Translated by
Nicola Mira
Jun 2, 2016
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Frédéric Basse (Eurosima): "I believe in Europe's ability to offer something different"

Translated by
Nicola Mira
Jun 2, 2016

On 27th May, Frédéric Basse chaired his last AGM at Eurosima, the association for the promotion of the European board sport industry. It was time for the former director of Rip Curl Europe to step down, having decided to hand over his responsibilities during his fifth mandate. Wilco Prins, currently General Manager of Rip Curl Europe, has been elected as Basse's successor. Interviewed by FashionMag, Basse explained his departure, analysed the association's evolution, looked at the challenges facing the industry... and confessed that his passion for surfing is intact.

Frédéric Basse has left Eurosima - Eurosima

FashionMag: This was your last AGM as chairman of Eurosima. Why did you decide to resign?

Frédéric Basse: I will never be far away, should the need arise. But it was my fifth mandate, and I have chaired the association for nine years. I belong to the founders’ generation. We are all between 50 and 65 years old. I think that a new generation of 30-40 year old managers can contribute its vision to the industry, and begin to work together. The second important point is that it is now three years since I've acted in any executive role at Rip Curl. I'm less focused on the industry's problems, less in touch with distribution channels. This could begin to affect the association's choice of projects.

FM: Having a project seemed indispensable in your nine years of chairmanship?

FB: No. What stands out for me is that the association lives on despite the economic crisis, and that people have recognised its work. Structural projects are what counts. The creation of the Olatu Leku centre, which is fostering the industry in our region, is one of them. It was a tough project, and communities didn't believe in it at the time. But we succeeded in bringing it to completion with the opening in 2012.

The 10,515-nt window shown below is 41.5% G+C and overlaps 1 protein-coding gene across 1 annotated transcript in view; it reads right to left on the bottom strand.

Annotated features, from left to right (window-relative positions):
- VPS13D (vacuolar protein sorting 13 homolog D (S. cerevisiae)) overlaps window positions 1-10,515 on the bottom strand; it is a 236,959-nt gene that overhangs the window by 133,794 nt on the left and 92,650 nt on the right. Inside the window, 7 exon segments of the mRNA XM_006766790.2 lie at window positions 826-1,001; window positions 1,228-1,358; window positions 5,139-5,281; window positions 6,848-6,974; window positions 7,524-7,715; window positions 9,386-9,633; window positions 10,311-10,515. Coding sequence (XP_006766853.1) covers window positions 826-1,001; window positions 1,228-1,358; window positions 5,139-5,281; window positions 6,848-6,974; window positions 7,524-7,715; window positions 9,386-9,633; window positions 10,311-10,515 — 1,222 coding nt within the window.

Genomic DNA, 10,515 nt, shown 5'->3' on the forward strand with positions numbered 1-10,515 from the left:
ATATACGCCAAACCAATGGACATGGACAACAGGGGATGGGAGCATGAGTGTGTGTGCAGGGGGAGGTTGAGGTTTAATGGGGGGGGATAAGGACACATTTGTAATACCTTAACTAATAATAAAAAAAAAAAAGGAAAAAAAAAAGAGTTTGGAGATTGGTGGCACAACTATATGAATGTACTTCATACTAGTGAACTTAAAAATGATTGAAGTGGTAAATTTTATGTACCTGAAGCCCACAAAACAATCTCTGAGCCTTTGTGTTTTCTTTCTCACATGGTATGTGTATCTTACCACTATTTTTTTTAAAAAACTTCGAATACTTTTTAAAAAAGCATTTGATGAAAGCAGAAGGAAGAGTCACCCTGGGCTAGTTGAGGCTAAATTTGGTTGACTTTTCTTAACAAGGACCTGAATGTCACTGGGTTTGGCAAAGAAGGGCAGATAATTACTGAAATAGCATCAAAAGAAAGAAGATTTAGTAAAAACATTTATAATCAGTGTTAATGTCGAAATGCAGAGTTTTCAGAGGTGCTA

FM: Do you see potential among the young brands, and in those supported by Eurosima in the last few years?

FB: There is for example Pride, created by Imanol Arrizabalaga, a world leader in high-end bodyboards. The issue is thornier in apparel, where I wage one of my battles. There is a cultural hegemony in the surfing industry. As soon as a US brand comes to life, it reaches out to the European market. I think we can reverse this logic. In Europe we have 40 years of experience, two generations of managers, professionals with international honours, as well as product specialists, designers and creative professionals. We must gain in confidence. What Pierre Agnès has done at Quiksilver is a formidable example. He fought to bring back to the Basque country some key functions, including product development. Europeans have a strong travel culture and a great ability to adapt. I believe in Europe's mentality, in the ability of Europeans to offer something different. The potential is huge, since the surfing market is only starting out in countries such as China, India or in South America.

FM: What will be the association's next initiatives?

FB:  We are working to ensure that the industry will have a presence at the next Paris Nautical show (3rd-11th December). The idea is to create a surf shop showcasing about 300 boards and related equipment, and to establish a relationship with the general public. I've been urging the industry's top managers: we must reach out to consumers.

FM: What will you be doing now?

FB: I've ordered a board. I really want to surf. I'm heading out to Central America with my wife, and I want to make the most of the fact I can still surf. I also want to discover South America and some parts of North America. It will take a few months, but I'll stay close to Eurosima. Besides, I'm working on a brand project. I've said it before, I believe in the potential a French brand could have.


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